You discovered masturbation as a kind of knowledge. JOE BONOMO, Master Builder. Autoeroticism, self help. You and your fantasies. Girls, gawky or round and perfect in their imagined need, openmouthed in silent dreams, their blouses or bathrobes falling away, shy smiles as unambiguous language, eager Daphne’s to your feverish Apollo. You’re a doppelganger of sorts, aren’t you, an appellative predecessor. A silhouette into which you do, do not fit. You were by all accounts a gladhander, a skinny kid who become a dynamic extrovert, if your autobiography is to be trusted. (Cease misrepresenting.) You transformed yourself from Brooklyn to Hollywood, Toothpicks to toothsome. Your mini books wrapped figurative arms around our undersized shoulders, encircled our plump waists, looked us square in the face and said, YOU can do this! In fifth grade, the nuns and lay teachers thought you were going to go into politics, you were so chatty, so personable, so grinningly winning. Each term on your report card you earned a checkmark to “Improve Classroom Behavior.” You interrupted. You were an earlyRitalin contender. You were excitable, friendly. You were made to sit alone in a schooldesk arrangement with three empty desks flanking you. You and Catherine C. were the only ones to raise your hands for white milk on Hot Lunch Wednesday, when everyone else ordered chocolate. Sugar was an unwelcome stimulant. Then, puberty hit and you turned inward. Away from your reflection in the mirror, but held there, too. You became quieter, more comfortable on your own, watching yourself. By the time you learned about the Strongman, the Internationally Famed Physical Culturist, he’d become your antidouble, the one extending the hand while you kept yours in your pocket, the one who beefed up and grew into a public personality while you withdrew, wishing for invisibility. If you gave me a car I’d dream up the stunt. You smashed things over other people’s heads, you drove vehicles off of bridges, you leapt from roaring trains, you burst into lairs, you wrestled alligators. You fought Mark S. on the blacktop in fourth grade at Saint Andrew’s. Joe O. and the others pushed you into it. You don’t remember who or what started it, only that it had to happen. You circled each other warily, the sun boring down, your ears hot with embarrassment. The look on Mark’s face. You’ ll see it again: bravado, acting, fear. You circled and circled, Joe pulled you aside, said fake like you’ll punch him in the gut and then punch him in the face! and you nodded like it was something you’d do.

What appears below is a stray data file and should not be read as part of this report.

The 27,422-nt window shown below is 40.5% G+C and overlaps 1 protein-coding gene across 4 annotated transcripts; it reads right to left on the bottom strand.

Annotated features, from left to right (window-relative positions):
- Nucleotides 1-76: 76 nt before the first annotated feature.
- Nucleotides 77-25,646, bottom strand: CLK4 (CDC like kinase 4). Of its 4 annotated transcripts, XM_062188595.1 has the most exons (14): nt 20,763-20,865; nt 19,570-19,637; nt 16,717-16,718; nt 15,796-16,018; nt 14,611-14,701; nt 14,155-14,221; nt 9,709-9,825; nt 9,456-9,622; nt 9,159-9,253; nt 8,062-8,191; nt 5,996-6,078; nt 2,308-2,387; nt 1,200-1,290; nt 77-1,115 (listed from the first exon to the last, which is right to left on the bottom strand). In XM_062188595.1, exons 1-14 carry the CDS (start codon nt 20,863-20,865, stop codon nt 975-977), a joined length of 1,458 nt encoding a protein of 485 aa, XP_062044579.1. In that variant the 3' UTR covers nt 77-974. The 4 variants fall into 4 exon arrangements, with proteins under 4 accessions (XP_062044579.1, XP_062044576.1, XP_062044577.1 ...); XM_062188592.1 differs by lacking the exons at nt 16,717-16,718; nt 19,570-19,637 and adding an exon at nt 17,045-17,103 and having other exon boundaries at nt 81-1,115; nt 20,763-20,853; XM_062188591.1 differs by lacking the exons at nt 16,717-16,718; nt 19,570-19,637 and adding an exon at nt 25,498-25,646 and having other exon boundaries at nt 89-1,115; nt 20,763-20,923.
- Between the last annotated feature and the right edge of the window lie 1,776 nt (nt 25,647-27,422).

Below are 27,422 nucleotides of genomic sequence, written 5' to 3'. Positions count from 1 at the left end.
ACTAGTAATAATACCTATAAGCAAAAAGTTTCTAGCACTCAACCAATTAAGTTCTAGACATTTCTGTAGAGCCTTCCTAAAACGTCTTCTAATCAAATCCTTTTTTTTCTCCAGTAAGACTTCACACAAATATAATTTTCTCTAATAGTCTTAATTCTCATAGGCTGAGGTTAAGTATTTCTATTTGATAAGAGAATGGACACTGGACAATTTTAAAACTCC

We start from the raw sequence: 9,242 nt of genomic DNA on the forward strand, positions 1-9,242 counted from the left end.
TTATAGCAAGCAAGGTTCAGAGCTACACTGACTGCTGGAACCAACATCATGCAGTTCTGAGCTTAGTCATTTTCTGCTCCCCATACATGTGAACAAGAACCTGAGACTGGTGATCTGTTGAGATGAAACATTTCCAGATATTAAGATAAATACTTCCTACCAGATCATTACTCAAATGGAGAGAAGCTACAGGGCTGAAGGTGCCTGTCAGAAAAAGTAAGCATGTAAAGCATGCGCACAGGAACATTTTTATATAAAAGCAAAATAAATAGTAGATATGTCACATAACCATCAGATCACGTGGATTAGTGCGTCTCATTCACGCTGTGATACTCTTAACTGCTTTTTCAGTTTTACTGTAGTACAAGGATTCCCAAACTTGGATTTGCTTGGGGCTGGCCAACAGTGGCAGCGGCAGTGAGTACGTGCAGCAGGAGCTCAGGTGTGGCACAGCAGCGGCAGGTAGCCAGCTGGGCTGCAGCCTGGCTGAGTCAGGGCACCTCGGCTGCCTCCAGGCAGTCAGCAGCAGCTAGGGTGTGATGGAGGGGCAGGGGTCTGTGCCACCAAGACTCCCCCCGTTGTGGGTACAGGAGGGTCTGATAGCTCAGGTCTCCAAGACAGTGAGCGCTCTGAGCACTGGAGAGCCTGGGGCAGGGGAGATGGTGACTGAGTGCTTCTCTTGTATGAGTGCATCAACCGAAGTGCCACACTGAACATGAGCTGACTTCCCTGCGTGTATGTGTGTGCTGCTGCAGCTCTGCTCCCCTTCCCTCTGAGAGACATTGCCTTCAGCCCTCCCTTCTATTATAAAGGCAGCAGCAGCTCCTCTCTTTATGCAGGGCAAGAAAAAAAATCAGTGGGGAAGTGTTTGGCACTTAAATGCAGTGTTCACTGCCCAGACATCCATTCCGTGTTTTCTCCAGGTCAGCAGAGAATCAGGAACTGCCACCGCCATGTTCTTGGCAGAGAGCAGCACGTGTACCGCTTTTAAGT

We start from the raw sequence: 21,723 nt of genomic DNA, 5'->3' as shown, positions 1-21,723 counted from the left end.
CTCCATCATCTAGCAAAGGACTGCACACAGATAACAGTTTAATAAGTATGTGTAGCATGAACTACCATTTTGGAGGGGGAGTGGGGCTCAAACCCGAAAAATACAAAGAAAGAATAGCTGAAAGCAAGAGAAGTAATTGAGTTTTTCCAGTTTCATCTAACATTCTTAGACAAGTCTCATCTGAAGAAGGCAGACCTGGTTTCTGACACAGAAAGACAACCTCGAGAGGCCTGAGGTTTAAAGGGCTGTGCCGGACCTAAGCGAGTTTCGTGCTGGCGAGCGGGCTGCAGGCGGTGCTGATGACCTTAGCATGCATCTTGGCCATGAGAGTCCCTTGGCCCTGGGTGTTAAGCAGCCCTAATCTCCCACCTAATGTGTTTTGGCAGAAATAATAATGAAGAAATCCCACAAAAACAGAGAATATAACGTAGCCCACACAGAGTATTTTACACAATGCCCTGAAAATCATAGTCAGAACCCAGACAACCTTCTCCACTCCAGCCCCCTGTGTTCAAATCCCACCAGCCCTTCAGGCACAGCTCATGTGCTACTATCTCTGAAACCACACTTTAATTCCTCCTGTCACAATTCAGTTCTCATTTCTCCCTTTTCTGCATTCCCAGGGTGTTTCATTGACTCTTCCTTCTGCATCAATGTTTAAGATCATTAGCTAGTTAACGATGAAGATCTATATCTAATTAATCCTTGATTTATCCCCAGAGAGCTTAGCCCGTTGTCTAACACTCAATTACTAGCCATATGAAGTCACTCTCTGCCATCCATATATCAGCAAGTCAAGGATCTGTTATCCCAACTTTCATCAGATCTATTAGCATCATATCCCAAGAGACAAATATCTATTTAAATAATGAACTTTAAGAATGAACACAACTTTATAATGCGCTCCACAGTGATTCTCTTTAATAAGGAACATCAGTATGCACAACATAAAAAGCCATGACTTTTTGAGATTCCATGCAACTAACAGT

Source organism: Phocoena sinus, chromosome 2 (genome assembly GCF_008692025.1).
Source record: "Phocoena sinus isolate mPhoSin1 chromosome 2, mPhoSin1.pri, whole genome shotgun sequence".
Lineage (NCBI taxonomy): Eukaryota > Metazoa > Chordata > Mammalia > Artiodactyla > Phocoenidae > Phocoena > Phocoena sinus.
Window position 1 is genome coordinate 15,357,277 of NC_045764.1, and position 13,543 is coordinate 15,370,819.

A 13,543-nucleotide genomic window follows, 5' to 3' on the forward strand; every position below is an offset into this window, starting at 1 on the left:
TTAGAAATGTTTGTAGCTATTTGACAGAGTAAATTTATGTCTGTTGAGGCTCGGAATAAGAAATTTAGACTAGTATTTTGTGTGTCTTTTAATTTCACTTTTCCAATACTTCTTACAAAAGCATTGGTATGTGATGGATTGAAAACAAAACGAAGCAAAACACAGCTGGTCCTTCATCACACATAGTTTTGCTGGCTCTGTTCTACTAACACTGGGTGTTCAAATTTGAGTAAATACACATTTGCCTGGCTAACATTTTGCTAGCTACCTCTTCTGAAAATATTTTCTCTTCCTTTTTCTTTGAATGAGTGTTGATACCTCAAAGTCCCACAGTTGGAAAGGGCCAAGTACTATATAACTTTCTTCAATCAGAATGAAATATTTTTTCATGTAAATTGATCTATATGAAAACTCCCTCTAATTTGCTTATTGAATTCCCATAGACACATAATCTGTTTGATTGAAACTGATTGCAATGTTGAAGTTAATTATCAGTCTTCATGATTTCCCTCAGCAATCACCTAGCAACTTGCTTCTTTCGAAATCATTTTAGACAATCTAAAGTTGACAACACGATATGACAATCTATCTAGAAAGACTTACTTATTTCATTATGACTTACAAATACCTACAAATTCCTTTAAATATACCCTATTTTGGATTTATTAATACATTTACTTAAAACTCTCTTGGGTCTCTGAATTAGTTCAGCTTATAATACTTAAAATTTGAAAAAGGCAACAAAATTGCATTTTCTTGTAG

Joe Bonomo | 48
You wonder about misrepresenting yourself, about the imprecise but fertile area between calendar truth and narrative truth, what can be corroborated, what can’t. That’s not true, that didn’t happen. Cease and desist. Then and now, truth and lies. You transformed yourself from runt to robust. Which is the truth? To get what YOU want out of life. Montaigne’s many selves. Your dad took you to pick up your mom and new baby brother at Holy Cross Hospital: the indelible image of her in the lobby, the weary smile, her long red hair streaming, a new boy cradled in blue. Your dad says that you weren’t there. Peter Ives: “We do not write about things as they are or were or will be. We write about these things as we are.”
You had the dubious pleasure of attending an allmale high school, Our Lady Of Good Counsel. Dress shirts and ties, no sneakers. But no girls to worry about. In Ethics class you learned that petting was OK, if it was with a close friend. (Sex, too, your textbook hinted.) At the end of the term you wrote a psalm that straddled the sacred and the sensual; your inspired teacher shared it with other teachers in the faculty lounge. The Best That’s In You, by Joe Bonomo, Internationally
The cries of the other kids grew into shrieks and rang in your ears as the circle you and Mark made grew tighter. You were fighting a kid you liked. You were sweating into your dress shirt. Absurdity, before you knew the word, but felt its nausea. The bell rang. The disappointment in the crowd was palpable. No one landed a punch. You were not “The Hercules Of Recess.” You wrangled guns from villains, threw villains off of trains, swung from jungle vines, dove off of a ship’s high mast. You posed with seven English Tiller dancing girls hanging off of your most perfect strongman body, and you smiled for the camera.